Human gestation spans a period of 38 weeks, from fertilisation to birth. Conventionally, pregnancy is divided into three trimesters, each of 3 months’ duration. The formation of organs and systems (embryogenesis) takes place principally between the third and 10th weeks of gestation. Throughout the remainder, the fetal organs undergo differentiation, branching, maturation and growth.
In each ovulatory cycle a small number of germ cells (primary oocytes) within the ovary are stimulated to resume the long-arrested meiotic division. Of these, usually only one progresses to be extruded from the ovary into the fallopian tube at the midpoint of the menstrual cycle. At the time of fertilisation the protective zona pellucida of the oocyte is penetrated by the fertilising spermatazoon, thereby triggering the final meiotic division to create the definitive oocyte and second polar body (consisting of nonfunctional DNA).
Fertilisation is defined as the fusion of the nuclear DNA of the male and female gametes (spermatazoon and definitive oocyte). In the ensuing 5 days, the fertilised zygote undergoes a series of mitotic doubling cell divisions termed cleavage (Figure 1.1).
Implantation of the spherical mass of cells (blastocyst) into the primed uterine endometrium occurs approximately 6 days after fertilisation.
Proliferation of the embryonic cell mass over the ensuing 10 days is accompanied by the appearance of two cavities – the amniotic cavity and the yolk sac. The embryo is destined to develop from the cells interposed between these two cavities.
The ectodermal tissues of the embryo derives from the layer of cells on the amniotic surface of the embryonic disc, whereas the endodermal derivatives have their origins in the layer of cells adjacent to the yolk sac (Figure 1.2). Inpouring of cells from the amniotic surface via the primitive streak creates a third layer of embryonic tissue, the intraembryonic mesoderm, which subdivides into paraxial, intermediate and lateral plate mesoderm.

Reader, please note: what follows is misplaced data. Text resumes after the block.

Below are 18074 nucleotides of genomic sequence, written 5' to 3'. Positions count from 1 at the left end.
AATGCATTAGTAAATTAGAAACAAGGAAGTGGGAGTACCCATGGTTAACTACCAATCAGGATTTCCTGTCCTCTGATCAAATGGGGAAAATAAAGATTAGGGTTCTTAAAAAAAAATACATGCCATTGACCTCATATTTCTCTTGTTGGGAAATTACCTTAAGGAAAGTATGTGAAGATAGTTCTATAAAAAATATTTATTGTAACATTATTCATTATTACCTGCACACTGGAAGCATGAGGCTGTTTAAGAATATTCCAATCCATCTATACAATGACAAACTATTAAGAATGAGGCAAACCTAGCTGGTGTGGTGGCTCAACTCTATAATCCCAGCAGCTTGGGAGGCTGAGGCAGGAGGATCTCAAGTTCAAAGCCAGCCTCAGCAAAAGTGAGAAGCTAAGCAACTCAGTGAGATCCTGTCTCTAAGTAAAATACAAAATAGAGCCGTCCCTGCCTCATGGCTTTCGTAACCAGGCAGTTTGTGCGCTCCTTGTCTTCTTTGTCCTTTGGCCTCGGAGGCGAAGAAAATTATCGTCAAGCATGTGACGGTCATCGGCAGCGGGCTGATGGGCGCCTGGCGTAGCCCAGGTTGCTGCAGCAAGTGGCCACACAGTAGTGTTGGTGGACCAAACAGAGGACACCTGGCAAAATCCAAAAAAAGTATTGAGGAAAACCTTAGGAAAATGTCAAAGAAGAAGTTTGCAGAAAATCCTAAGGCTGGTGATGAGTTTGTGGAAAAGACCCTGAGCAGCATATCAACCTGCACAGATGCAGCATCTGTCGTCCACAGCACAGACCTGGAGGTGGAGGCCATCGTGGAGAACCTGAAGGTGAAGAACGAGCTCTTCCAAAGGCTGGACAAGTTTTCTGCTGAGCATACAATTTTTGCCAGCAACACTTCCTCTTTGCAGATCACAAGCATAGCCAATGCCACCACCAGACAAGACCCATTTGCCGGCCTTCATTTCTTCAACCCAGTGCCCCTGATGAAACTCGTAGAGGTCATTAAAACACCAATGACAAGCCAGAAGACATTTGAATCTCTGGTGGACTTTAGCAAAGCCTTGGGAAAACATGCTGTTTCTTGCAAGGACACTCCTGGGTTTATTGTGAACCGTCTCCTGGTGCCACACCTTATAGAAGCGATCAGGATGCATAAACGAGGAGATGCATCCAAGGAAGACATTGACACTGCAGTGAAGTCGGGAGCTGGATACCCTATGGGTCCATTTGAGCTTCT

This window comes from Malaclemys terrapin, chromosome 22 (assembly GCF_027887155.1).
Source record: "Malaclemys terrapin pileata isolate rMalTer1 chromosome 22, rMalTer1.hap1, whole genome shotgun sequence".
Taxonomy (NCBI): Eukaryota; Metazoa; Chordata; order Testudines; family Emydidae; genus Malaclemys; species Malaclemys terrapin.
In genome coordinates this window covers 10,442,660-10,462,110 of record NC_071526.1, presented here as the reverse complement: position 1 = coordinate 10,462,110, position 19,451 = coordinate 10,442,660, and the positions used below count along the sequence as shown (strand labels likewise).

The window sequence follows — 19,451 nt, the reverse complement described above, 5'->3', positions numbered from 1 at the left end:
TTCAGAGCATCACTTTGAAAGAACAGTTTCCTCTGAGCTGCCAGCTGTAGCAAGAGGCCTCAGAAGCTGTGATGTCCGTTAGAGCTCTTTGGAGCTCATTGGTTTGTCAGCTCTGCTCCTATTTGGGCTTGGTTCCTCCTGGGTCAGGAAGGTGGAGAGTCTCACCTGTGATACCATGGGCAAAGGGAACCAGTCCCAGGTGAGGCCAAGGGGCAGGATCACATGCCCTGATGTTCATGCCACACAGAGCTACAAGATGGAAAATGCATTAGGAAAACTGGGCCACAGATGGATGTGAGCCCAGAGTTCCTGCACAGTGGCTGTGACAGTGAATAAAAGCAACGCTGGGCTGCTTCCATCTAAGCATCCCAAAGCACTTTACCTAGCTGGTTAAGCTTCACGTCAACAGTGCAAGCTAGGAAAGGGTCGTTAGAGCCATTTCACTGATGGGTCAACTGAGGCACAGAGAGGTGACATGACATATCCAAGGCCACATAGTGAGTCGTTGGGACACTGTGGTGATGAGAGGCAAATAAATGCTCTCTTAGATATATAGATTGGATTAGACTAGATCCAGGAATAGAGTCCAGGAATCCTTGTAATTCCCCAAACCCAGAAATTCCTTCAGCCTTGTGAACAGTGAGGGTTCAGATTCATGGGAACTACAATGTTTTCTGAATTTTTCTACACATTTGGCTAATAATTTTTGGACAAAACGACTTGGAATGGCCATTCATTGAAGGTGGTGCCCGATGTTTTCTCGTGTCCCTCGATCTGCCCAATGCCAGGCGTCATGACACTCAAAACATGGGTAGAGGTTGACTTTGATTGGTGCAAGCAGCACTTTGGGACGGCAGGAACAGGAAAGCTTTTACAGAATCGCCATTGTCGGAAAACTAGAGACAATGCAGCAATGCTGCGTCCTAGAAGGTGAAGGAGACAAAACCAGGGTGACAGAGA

Segmentation and folding of the embryo begins during the third and fourth weeks of gestation, and towards the end of this period the precursor of the embryonic kidney begins to take shape.
In vitro fertilisation (IVF)
Many of the more severe congenital abnormalities of the genitourinary tract frequently carry a significant risk of infertility or subfertility.
Examples in males include oligospermia or azoospermia due to cryptorchidism, impaired ejaculation in men with a history of posterior urethral valves or bladder exstrophy and erectile dysfunction in men with neurological impairment associated with spina bifida. Causes of infertility or reduced fertility in females include Turner syndrome, spina bifida and cloacal anomalies.
With the development of in vitro techniques, the outlook for fertility is not always as bleak as was once the case. In the technique of intracytoplasmic sperm injection (ICSI), spermatozoa are harvested directly from the testis or epididymis and a single spermatozoon is selected and injected into an oocyte. The fertilised zygote is then inserted into the uterus. This technique is particularly applicable to men with obstructive azoospermia or oligospermia. Other techniques such as gamete intrafallopian transfer (GIFT) or zygote intrafallopian transfer (ZIFT) may also be applicable, depending upon the cause of infertility.
David FM Thomas FRCP FRCPCH FRCS
St James’s University Hospital
Patrick G Duffy MB BCH BAO FRCS(I) FEBU
Great Ormond Street
Hospital for Sick Children
Anthony MK Rickwood MA FRCS
Formerly of Royal Liverpool
Hospital for Sick Children